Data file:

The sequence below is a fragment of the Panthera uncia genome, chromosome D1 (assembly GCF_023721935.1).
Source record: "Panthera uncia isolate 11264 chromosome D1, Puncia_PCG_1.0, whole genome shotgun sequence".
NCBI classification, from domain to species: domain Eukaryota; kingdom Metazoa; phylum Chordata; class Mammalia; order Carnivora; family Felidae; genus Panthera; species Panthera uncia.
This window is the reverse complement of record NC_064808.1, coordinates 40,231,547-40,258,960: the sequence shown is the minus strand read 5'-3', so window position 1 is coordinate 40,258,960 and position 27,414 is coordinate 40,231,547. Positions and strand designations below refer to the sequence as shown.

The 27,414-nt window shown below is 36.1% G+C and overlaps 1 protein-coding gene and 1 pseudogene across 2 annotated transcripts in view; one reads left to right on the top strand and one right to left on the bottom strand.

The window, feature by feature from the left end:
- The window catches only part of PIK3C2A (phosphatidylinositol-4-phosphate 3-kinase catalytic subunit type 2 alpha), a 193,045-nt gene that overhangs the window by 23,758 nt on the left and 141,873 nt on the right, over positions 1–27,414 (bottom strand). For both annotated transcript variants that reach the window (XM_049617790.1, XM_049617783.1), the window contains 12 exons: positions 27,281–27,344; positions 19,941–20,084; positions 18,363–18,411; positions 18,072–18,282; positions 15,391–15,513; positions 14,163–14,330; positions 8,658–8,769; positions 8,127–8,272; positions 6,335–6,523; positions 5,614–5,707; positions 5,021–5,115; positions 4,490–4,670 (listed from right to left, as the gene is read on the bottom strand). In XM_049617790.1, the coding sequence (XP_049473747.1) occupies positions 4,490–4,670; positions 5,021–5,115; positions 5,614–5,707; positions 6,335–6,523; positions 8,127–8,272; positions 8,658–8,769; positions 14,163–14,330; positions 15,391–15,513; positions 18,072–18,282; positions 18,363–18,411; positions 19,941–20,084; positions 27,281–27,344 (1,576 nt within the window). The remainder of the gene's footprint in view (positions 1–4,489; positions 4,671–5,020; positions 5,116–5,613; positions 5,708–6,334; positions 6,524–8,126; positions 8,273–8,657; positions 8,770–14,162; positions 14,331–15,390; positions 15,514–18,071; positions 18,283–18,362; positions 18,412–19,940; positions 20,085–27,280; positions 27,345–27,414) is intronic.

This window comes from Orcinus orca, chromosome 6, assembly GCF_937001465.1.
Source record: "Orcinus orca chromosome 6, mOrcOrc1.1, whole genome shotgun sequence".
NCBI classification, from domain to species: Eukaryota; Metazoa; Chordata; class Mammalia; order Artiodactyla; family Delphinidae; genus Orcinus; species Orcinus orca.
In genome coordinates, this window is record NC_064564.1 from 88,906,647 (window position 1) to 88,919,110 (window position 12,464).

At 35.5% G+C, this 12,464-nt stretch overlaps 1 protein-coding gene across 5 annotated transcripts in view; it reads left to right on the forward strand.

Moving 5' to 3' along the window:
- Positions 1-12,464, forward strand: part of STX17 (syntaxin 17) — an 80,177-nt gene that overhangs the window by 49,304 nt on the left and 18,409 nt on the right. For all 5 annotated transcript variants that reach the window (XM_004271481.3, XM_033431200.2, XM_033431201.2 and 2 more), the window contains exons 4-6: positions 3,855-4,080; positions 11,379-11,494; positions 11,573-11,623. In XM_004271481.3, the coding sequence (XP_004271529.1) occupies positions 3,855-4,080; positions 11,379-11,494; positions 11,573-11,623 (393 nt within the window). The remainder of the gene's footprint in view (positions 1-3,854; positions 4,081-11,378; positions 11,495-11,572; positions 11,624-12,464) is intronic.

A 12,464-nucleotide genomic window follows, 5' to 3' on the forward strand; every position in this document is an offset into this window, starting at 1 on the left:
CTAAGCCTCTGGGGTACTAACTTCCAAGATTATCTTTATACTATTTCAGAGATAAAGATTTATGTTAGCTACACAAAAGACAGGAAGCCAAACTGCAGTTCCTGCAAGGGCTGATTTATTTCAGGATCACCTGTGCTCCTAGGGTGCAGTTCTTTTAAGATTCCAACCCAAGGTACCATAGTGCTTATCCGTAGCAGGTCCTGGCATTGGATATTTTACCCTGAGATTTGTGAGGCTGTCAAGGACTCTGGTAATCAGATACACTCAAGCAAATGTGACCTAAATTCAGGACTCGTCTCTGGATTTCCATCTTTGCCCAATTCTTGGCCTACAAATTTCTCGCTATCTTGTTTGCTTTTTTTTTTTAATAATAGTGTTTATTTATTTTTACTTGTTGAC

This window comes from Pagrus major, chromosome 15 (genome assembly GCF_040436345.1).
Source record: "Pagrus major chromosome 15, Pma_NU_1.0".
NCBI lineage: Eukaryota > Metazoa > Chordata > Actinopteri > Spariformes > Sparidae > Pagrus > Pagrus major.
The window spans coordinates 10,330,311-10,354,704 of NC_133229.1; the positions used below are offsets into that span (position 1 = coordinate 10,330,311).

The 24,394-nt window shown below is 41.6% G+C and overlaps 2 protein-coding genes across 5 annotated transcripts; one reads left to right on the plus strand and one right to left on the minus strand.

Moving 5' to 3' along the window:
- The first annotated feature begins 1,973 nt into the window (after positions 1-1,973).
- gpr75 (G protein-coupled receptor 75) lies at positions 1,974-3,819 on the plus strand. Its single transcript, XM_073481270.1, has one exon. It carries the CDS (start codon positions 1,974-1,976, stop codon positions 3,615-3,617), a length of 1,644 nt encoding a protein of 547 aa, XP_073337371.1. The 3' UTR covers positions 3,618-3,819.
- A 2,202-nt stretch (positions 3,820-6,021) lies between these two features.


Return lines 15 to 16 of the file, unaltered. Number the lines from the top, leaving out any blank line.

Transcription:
A 12,464-nucleotide genomic window follows, 5' to 3' on the forward strand; every position in this document is an offset into this window, starting at 1 on the left:
CTAAGCCTCTGGGGTACTAACTTCCAAGATTATCTTTATACTATTTCAGAGATAAAGATTTATGTTAGCTACACAAAAGACAGGAAGCCAAACTGCAGTTCCTGCAAGGGCTGATTTATTTCAGGATCACCTGTGCTCCTAGGGTGCAGTTCTTTTAAGATTCCAACCCAAGGTACCATAGTGCTTATCCGTAGCAGGTCCTGGCATTGGATATTTTACCCTGAGATTTGTGAGGCTGTCAAGGACTCTGGTAATCAGATACACTCAAGCAAATGTGACCTAAATTCAGGACTCGTCTCTGGATTTCCATCTTTGCCCAATTCTTGGCCTACAAATTTCTCGCTATCTTGTTTGCTTTTTTTTTTTAATAATAGTGTTTATTTATTTTTACTTGTTGAC